Once you’ve drafted the will, it’s also important to keep it up-to-date. If you have a new child after you draft your will, you must update the will to include that child, even if you wish to state that the child will receive no part of your estate. In most jurisdictions, if you don’t name all of your heirs, they or their legal guardian(s) will have the right to contest your will.
James Brown—the Godfather of Soul—had his will contested in early 2007 because it failed to name the late singer’s youngest son, James Jr, and his widow Tami Rae Hynie (though, there was considerable controversy surrounding the legitimacy of Hynie’s marriage to Brown).
Brown’s will appears not to have been updated since the birth of James Brown Jr, so it is unclear whether the omission was intentional or not. The singer’s intention, however, is irrelevant. Having failed to name one of his heirs meant that Brown’s will was open to contest, highlighting a situation that can happen to anyone’s estate, should they fail to update their will after major life events such as marriage or the birth of a child.
In order to make sure that your will is up-to-date, you should review your will after the following events:
  • You get married or divorced (a change in marital status may void your will);
  • You are unmarried, but have a new partner;
  • The amount of money and/or property you own changes significantly;
  • You move to another jurisdiction (some states do not recognize out-of-state wills as valid);
  • Your executor or a significant beneficiary in your will dies;
  • There is a birth or adoption of a child in your family;
  • You change your mind about the provisions in your will.

No Excuse

While the legal fees associated with hiring a lawyer to draft a will are a deterrent for many Americans, the number of inexpensive, do-it-yourself options that are available eliminates this obstacle. It is now quick and easy for anyone to write their own Last Will and Testament.
Given the number of easy-to-use, low-cost alternatives to hiring a lawyer to draw up a will, there is simply no excuse not to plan for the inevitable. As uncomfortable as it may be to think about it, we are all going to die. By drafting a Last Will and Testament, you ensure that your family is taken care of, and that your estate is handled according to your wishes—not the will of the government.

Friday, September 2, 2011

Common Landlord Mistakes

Foreclosure filings are on the rise and more and more people are purchasing these properties and using them as rentals. With the occurrence landlords and tenant relationships are on the rise. There are several mistakes that residential landlords tend to make, first make sure you have a well written lease. Leases they sale at the office supply stores or online are cookie cutter leases and may not meet the needs or concerns you have with renting your property. Second ask for references you will renting to someone you don't know and therefore you want to provide references so you can discern whether or not they will be good tenants. Third make sure you keep the security deposit in a separate account. It doesn't matter whether it's interest or non interest bearing the money must be kept separate from your own.  Fourth you will want to take lots of detailed pictures of the property before renting it out and more pictures after the tenant leaves. These pictures are worth there weight in gold if the property becomes damaged. And lastly you may want to consult with an attorney,  a good  attorney can help you prepare for your role as a landlord and avoid making costly mistakes.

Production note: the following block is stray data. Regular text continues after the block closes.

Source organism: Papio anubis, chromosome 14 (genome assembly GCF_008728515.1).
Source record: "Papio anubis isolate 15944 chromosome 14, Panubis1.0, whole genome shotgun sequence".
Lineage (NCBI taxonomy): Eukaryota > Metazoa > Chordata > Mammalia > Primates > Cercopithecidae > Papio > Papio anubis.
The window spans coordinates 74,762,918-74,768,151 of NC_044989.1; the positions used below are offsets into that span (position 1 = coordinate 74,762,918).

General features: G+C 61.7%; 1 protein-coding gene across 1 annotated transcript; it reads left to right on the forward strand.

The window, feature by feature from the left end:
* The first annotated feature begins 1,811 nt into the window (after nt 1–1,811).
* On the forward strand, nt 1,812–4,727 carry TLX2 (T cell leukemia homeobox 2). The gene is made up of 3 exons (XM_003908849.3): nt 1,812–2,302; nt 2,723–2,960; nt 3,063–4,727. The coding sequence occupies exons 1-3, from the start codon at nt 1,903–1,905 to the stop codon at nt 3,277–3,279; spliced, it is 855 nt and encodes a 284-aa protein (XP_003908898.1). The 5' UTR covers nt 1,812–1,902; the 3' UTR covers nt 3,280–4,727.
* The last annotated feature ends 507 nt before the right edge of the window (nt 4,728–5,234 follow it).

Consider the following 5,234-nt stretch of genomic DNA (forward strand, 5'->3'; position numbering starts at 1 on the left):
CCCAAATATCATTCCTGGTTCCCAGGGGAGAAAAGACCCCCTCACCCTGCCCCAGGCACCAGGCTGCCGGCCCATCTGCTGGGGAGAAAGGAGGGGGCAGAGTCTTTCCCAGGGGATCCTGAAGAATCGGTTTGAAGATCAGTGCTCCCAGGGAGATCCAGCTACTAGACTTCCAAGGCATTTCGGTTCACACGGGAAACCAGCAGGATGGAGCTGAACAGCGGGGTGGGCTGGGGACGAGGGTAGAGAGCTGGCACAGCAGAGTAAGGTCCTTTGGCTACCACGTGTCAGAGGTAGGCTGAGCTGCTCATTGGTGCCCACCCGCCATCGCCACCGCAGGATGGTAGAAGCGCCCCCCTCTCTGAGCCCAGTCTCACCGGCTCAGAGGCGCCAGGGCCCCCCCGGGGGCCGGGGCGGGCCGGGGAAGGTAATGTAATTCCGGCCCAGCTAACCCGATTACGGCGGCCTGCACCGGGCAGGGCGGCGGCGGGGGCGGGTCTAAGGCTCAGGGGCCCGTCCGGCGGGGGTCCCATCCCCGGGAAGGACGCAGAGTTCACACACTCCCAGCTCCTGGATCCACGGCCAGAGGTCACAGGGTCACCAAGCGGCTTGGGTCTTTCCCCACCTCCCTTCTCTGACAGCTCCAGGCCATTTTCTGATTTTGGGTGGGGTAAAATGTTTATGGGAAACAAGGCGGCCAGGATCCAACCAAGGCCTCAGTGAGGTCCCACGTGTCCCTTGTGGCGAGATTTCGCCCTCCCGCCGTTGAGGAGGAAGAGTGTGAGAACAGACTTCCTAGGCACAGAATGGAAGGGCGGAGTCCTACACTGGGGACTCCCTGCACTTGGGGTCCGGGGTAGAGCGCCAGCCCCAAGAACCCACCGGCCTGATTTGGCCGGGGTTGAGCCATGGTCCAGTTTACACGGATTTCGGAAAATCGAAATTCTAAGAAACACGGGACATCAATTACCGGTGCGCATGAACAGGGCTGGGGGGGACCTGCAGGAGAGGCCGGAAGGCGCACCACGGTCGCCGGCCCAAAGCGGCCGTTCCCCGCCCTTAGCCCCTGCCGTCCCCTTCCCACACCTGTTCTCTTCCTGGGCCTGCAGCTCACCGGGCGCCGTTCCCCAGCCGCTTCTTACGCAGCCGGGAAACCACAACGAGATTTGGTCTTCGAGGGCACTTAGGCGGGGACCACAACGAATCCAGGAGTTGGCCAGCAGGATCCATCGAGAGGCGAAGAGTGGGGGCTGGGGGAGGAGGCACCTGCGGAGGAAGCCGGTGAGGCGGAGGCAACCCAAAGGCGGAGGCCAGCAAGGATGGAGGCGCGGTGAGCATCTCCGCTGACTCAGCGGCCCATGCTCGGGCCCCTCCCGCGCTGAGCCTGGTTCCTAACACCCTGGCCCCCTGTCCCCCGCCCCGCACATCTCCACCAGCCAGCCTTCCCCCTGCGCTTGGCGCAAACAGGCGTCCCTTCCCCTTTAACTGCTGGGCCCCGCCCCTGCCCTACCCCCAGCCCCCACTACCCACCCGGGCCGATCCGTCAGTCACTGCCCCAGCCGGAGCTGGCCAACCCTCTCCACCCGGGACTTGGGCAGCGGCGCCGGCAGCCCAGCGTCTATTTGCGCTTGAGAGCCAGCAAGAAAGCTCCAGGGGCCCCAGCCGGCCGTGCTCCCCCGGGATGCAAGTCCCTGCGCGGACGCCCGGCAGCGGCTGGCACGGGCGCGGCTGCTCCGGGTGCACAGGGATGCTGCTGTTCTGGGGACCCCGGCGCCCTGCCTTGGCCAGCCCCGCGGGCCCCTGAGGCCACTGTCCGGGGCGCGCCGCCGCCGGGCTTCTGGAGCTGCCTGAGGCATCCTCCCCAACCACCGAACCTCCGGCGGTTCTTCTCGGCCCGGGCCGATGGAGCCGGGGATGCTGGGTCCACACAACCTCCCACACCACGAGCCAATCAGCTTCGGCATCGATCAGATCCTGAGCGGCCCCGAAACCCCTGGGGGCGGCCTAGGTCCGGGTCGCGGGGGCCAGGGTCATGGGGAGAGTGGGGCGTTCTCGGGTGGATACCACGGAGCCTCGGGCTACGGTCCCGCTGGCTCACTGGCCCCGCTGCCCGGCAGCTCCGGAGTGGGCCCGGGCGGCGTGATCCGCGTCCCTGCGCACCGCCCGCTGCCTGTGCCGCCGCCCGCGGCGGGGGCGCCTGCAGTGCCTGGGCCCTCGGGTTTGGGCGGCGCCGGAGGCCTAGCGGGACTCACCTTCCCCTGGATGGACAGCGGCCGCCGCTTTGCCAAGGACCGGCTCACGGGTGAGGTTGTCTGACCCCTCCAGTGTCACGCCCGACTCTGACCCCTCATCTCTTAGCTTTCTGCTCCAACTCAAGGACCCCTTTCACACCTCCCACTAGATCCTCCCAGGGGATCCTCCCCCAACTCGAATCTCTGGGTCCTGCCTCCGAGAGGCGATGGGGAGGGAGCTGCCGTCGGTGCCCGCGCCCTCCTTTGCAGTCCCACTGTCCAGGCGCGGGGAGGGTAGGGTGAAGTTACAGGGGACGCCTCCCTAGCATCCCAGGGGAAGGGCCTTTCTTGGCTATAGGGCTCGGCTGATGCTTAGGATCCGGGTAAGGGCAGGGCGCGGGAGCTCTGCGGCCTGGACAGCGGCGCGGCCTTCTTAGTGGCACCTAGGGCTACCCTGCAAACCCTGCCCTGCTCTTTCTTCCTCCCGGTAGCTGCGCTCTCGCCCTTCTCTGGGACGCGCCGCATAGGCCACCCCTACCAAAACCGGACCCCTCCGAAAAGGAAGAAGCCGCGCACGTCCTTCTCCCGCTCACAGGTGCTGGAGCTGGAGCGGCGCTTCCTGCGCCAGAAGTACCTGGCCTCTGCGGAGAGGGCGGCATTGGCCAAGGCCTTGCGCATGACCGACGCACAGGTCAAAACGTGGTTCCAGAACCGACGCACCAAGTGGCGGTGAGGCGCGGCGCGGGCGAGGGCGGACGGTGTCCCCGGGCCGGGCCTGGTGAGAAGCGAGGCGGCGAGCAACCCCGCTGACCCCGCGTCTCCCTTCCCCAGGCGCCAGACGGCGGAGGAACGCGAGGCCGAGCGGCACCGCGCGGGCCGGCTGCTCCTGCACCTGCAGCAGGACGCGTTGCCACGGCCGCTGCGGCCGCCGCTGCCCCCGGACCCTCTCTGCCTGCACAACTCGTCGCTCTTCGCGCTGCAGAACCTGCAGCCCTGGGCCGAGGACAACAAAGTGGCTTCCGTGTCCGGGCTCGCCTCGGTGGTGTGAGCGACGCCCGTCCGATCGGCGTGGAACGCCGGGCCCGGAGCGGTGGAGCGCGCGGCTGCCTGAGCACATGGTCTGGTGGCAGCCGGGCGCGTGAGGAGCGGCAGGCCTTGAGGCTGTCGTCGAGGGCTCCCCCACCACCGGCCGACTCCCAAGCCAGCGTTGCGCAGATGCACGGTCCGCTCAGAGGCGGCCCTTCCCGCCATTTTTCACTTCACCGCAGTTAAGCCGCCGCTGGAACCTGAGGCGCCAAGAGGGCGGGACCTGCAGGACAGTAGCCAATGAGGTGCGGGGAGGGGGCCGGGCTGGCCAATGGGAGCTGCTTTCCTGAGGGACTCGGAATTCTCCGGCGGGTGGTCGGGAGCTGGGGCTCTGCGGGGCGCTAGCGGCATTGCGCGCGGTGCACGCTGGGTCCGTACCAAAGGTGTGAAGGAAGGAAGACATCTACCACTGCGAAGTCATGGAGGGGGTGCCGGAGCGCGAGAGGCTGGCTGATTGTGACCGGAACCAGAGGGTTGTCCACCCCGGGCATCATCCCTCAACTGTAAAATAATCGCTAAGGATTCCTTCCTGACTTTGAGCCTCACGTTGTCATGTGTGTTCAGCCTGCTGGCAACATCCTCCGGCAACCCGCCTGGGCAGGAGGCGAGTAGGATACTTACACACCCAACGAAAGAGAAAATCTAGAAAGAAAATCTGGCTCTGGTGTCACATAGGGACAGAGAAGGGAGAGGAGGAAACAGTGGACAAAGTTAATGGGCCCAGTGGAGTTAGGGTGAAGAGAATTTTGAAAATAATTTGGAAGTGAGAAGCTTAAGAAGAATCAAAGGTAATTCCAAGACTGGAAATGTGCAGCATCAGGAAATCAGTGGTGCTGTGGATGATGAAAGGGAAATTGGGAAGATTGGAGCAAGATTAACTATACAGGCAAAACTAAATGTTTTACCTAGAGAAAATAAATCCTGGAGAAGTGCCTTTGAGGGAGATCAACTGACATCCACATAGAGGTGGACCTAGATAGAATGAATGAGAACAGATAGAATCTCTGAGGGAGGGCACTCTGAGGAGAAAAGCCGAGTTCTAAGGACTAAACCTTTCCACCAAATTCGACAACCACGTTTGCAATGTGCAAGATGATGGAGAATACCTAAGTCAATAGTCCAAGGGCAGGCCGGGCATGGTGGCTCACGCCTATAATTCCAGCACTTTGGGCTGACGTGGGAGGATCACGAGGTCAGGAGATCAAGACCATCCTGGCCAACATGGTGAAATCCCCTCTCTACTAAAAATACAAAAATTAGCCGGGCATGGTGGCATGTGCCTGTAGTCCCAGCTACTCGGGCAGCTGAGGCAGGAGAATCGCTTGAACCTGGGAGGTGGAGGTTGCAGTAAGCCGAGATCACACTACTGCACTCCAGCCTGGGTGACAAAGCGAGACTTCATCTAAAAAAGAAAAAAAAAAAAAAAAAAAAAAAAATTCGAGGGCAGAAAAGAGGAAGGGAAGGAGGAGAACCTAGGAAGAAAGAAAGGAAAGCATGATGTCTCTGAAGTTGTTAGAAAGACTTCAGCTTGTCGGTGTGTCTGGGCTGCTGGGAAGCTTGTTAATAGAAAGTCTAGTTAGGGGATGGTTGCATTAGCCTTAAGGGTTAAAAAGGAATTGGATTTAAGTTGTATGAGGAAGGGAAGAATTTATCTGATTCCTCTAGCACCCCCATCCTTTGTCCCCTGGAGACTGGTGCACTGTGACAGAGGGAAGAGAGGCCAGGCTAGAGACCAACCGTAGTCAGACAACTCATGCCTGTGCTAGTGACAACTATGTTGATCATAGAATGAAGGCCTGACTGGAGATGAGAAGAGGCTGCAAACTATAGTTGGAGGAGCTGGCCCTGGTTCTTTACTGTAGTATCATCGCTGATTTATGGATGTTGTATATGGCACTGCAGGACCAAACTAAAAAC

If you need more information check out the link below:

This blog does not constitute legal advice if you want legal advice you should contact a lawyer licensed by the bar of your resident state.

Monday, August 8, 2011

Why do lawyers use ESQ. and what does it mean?

Although this not a legal question it is one that comes up often so I decided to address it in my blog.
Esquire (abbreviated Esq.) originally was a social rank title above that of mere gentleman, allowed, for example, to the sons of the nobles and the gentry who did not possess any other title. On this basis, a gentleman was designated Mr ('mister' before his name), whereas an Esquire was designated 'Esq.' (without a nominal prefix) after his name. A very late example of this distinction is in the list of subscribers to The History of Elton, by the Rev. Rose Fuller Whistler, published in 1882, which clearly distinguishes between subscribers designated "Mr" and those designated "Esquire" — of higher social position; though old-fashioned, "Esq." remains widely used in upper-class circles.

In the United States, there are no native titled gentry or nobility. The suffix "Esq." has no legal meaning (except in some states), and may, in theory, be adopted by anyone, (given its meaning, any man). In practice, it is used almost exclusively by lawyers (of both sexes), and so it generally may be assumed that, when "Esq." appears on business cards or stationery, the man or woman so identified is a member of the bar.

That "esquire" may be used to indicate that an individual is a lawyer is a remnant of the British practice, in which barristers claimed the status "Esquire" and solicitors used the term "Gentleman". In the United States, though a lawyer may choose to specialize in litigation or other types of law, there are no licensing or bar membership distinctions between the equivalent roles of barrister and solicitor.